“I even saw a relative bloody after her husband beat her, but I was too young to understand it all. But I never forgot, and as I grew older a lot that I did not understand started to make sense. 

“Needless to say, this is very personal for me,” Rampersad said. 

She explained that the “Walk a Mile in Her Shoes” march started as a form of protest against domestic violence and has grown to an International Men’s March to Stop Rape, Sexual Assault and Gender Violence.

“It is used worldwide to raise funds for shelters, and raise awareness. It is used to educate, to open communication about a difficult subject, and to change perspectives in an effort to reduce incidences of violence in our homes. These men found a fun way to deal with a serious issue, and have used it to raise millions of dollars in aid,” she said.

Rampersad said this was the first time the event would be held in Trinidad. She said when she purchased the licence she identified The Shelter as the beneficiary.

Rampersad is hopeful that next Sunday’s march will encourage the kind of awareness and action needed to adequately address the domestic violence situation in T&T.

“So if this event helps one victim to seek help, or help one family to feel a sense of healing, or help one man and woman to think of the other’s point of view, then I would consider it a success,” she added.

Public Affairs Officer at The Shelter, Elizabeth Talmer-Sankar said she was pleased to partner with Rampersad in this project.

While the march is intended for men to join with women and walk a mile in red high-heels, Talmer-Sankar said wearing the shoes were not as necessary as actually participating in the event.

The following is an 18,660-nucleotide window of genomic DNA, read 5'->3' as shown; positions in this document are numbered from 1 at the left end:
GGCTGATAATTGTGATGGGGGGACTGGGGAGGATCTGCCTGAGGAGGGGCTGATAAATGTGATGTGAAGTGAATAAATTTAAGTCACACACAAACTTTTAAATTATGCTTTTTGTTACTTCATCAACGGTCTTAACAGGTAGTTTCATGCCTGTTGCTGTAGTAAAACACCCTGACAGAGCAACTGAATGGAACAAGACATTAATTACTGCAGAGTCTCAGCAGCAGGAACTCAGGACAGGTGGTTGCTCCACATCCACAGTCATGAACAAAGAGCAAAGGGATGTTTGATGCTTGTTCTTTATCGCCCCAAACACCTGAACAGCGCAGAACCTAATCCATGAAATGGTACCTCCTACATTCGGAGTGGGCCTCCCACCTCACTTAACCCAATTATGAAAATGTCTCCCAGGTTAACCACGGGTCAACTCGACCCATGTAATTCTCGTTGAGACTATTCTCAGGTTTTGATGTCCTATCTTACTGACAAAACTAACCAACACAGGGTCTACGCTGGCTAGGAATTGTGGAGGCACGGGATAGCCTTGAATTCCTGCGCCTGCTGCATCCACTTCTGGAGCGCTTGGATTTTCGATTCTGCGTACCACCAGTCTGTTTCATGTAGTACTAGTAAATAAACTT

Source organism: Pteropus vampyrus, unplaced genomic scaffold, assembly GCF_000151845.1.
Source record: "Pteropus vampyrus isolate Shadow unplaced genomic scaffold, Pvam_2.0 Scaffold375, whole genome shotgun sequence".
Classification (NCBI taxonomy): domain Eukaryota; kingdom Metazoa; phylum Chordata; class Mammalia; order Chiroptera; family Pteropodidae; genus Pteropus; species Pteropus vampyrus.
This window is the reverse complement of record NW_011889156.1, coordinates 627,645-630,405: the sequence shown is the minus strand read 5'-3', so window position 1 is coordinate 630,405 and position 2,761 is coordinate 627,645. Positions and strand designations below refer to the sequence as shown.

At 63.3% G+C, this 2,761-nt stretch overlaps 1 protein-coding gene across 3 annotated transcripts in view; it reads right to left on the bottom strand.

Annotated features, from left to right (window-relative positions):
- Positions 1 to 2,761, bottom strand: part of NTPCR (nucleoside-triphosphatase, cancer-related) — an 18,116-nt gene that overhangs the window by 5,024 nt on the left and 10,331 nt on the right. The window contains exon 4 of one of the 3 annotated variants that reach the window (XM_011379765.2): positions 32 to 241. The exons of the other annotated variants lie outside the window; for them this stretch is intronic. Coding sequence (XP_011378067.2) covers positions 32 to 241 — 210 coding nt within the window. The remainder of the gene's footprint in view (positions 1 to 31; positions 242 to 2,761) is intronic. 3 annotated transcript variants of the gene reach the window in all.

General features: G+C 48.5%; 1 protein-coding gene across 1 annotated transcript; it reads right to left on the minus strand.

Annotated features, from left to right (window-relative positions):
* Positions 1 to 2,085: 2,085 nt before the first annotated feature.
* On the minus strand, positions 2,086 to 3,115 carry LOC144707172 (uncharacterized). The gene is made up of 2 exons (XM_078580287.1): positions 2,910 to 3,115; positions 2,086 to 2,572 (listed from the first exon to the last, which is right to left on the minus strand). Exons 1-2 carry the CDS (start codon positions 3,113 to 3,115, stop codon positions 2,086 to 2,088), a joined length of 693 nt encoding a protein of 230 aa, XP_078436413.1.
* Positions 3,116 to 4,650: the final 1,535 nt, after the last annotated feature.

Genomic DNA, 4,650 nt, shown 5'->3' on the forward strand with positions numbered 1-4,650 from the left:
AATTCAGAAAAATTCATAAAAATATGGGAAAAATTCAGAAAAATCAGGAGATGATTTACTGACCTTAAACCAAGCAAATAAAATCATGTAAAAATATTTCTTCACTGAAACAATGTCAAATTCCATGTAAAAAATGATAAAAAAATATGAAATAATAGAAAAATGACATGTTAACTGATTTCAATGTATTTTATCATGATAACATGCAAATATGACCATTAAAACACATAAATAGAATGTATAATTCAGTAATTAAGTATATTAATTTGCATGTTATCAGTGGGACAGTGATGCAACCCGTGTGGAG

“It is to create awareness and let people know that there is help available outside and how to get help. A lot of people do not know that there is help available out there, that we have a domestic violence hotline—800-SAVE (7283.) A lot of people do not know that, so the more information we can get outside that there is help out there, the number of people reached will increase,” she said.

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Speakers at the event include Diana Mahabir-Wyatt who made a huge impact in the fight against domestic violence, and Margaret Sampson-Browne, who continues the fight.

The agencies that will be present at the event will be the Ministry of Gender, Youth and Child Development, the TTPS Victims and Witness Support Unit, Rape Crisis Centre, and the Coalition Against Domestic Violence. The Husbands Club T&T and the Single Fathers Association of T&T will also be present.

Men and women are invited to walk, however only those walking in heels will qualify for prizes—such as the first man and woman to cross the finish line, and the man finishing the walk in the highest heel and other categories.

Registration opens at 2 pm on the day of the walk or participants can pre-register.

For more information, you can reach Rampersad at 392-8008 or via e-mail: [email protected]